# Reverse Engineering Tessellation Poster

Today I’m showing how I recreated Giovanni Pintori’s poster “Numbers”.

First off, I analyzed the poster and I noticed that Giovanni Pintori achieved the overall look of this poster by creating a tessellation with random numbers. He used multiple fonts and random font sizes, but most of the fonts he used are bold, filling as much of the canvas as possible. He also positioned the numbers so that they are as close to others as possible, but never overlaps with others. He filled the voids in between large texts with smaller texts, and the way he determines overlapping is by checking against the actual shape of the texts.

Because of the non-grid random tessellation nature of the poster, I thought of poisson disk sampling algorithm and used it to fill up the canvas by randomly positioned circles, and just leave the problem of modifying the algorithm to work with texts until later.

Then I started working on the color pattern of the random numbers. I noticed that the distribution of color follows two rules: 1) the canvas is vertically partitioned by some random curves, and each section is colored using an analogous color scheme. 2) within each section there are some small connected areas where the numbers are colored differently.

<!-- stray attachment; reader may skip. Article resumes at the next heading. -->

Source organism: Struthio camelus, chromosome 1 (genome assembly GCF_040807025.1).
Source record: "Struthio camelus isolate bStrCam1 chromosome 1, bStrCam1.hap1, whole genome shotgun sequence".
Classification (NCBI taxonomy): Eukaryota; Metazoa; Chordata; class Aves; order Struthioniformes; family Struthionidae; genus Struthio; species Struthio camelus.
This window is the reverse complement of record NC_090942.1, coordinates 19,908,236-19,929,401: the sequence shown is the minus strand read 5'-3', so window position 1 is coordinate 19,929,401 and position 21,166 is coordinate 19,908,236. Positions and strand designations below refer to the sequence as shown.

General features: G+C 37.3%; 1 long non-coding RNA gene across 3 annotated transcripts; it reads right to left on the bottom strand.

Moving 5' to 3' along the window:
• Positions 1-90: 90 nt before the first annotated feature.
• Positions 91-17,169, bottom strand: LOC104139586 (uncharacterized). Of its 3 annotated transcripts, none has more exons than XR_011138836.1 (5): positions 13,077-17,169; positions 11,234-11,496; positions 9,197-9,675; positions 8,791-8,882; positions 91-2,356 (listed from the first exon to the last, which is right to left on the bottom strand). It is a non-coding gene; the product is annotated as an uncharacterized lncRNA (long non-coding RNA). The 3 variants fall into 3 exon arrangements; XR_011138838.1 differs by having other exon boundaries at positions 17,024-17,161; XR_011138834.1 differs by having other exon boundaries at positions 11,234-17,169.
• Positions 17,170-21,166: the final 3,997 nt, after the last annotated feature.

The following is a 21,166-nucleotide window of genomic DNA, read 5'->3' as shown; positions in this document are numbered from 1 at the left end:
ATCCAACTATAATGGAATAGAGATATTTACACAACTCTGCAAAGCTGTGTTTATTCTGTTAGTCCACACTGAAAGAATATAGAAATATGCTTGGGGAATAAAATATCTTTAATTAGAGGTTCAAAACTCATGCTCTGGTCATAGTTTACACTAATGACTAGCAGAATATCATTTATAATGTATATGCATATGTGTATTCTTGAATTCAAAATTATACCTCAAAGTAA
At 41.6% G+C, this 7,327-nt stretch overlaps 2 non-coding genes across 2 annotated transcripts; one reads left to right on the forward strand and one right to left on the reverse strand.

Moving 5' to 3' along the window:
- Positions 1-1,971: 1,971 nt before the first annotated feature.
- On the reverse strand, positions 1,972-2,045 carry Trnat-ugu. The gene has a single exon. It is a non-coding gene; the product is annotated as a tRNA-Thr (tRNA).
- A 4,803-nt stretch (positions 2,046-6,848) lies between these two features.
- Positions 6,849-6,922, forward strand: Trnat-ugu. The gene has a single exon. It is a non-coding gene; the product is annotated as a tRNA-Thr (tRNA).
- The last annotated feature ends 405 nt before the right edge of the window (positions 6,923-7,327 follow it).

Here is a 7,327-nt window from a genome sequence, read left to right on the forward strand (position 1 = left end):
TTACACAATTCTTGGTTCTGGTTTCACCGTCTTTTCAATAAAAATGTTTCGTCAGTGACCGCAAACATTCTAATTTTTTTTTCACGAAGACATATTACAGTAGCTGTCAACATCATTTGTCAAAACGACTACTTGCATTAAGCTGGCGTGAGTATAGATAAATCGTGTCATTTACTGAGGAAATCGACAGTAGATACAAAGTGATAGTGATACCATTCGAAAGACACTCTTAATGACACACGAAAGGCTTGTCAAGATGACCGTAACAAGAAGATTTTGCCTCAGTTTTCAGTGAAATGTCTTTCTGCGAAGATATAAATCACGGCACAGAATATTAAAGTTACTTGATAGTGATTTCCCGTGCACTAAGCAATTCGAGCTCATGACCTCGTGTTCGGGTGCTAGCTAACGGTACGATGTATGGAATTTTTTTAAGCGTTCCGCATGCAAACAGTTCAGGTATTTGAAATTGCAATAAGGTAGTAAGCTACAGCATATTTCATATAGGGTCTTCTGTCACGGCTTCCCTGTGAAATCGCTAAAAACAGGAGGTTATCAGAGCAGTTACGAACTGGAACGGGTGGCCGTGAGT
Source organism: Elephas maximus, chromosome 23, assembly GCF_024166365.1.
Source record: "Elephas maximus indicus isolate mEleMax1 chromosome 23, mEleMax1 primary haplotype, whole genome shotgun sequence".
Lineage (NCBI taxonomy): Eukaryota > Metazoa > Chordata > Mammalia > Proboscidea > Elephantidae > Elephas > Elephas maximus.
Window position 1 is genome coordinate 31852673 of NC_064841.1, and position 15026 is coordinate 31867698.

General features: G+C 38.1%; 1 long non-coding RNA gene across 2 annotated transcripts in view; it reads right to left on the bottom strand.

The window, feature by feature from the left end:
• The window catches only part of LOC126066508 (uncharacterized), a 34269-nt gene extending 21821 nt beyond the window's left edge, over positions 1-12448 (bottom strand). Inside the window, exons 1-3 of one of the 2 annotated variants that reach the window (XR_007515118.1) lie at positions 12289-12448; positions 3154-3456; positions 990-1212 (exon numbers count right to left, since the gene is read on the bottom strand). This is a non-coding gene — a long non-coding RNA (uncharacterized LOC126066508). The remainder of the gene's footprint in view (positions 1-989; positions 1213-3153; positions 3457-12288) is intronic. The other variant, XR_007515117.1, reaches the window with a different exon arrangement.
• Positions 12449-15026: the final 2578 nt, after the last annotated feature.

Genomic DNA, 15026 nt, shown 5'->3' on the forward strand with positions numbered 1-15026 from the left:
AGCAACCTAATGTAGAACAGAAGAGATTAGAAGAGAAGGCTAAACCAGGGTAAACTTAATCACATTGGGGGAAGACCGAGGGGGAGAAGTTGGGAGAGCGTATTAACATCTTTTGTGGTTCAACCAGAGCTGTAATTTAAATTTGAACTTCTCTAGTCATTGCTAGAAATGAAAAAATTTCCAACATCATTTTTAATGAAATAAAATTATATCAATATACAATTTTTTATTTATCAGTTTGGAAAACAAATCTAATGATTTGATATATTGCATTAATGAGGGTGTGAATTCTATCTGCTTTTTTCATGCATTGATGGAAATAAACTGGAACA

I wanted to first deal with the small areas because they look like peaks in a height map. I believed that I could create a 2D height map using perlin noise, sample it and obtain those areas by comparing the sample to a cutoff value. I first generated a 256*358 noise texture using a javascritp library texgen.js:

Then I was able to color the circles with a predefined palette by sampling the noise texture and equally partitioning in the vertical direction.

To create the organic boundaries of color bands, I created some curves with perlin noise and made it match the characteristics of the boundaries in the original poster.

After randomly offsetting the curves vertically to give the bands different heights, I made the color bands follow the curve boundaries.

From now on, I started replacing the circles with texts. To modify the poisson disk sampling algorithm so that it work with text, I have to figure out a way of collision testing for text. Since the algorithm runs hundreds if not thousands of passes for each sample point, it’s computational expensive to use the actual polygonal shape of the text as collision bounds. I decided to use bounding rectangles created based on empirical calculations.

It looked like this using rectangular bounding box and the naive poisson disk sampling algorithm.

I modified the algorithm so that it uses the bounding box of text to do distance calculation and collision testing.

With height map and noise curve aided color assignment and modified poisson disk sampling algorithm, I recreated the poster that looks very similar to the original piece.

Code:

// A computational approach to Giovanni Pintori's poster "Numbers" |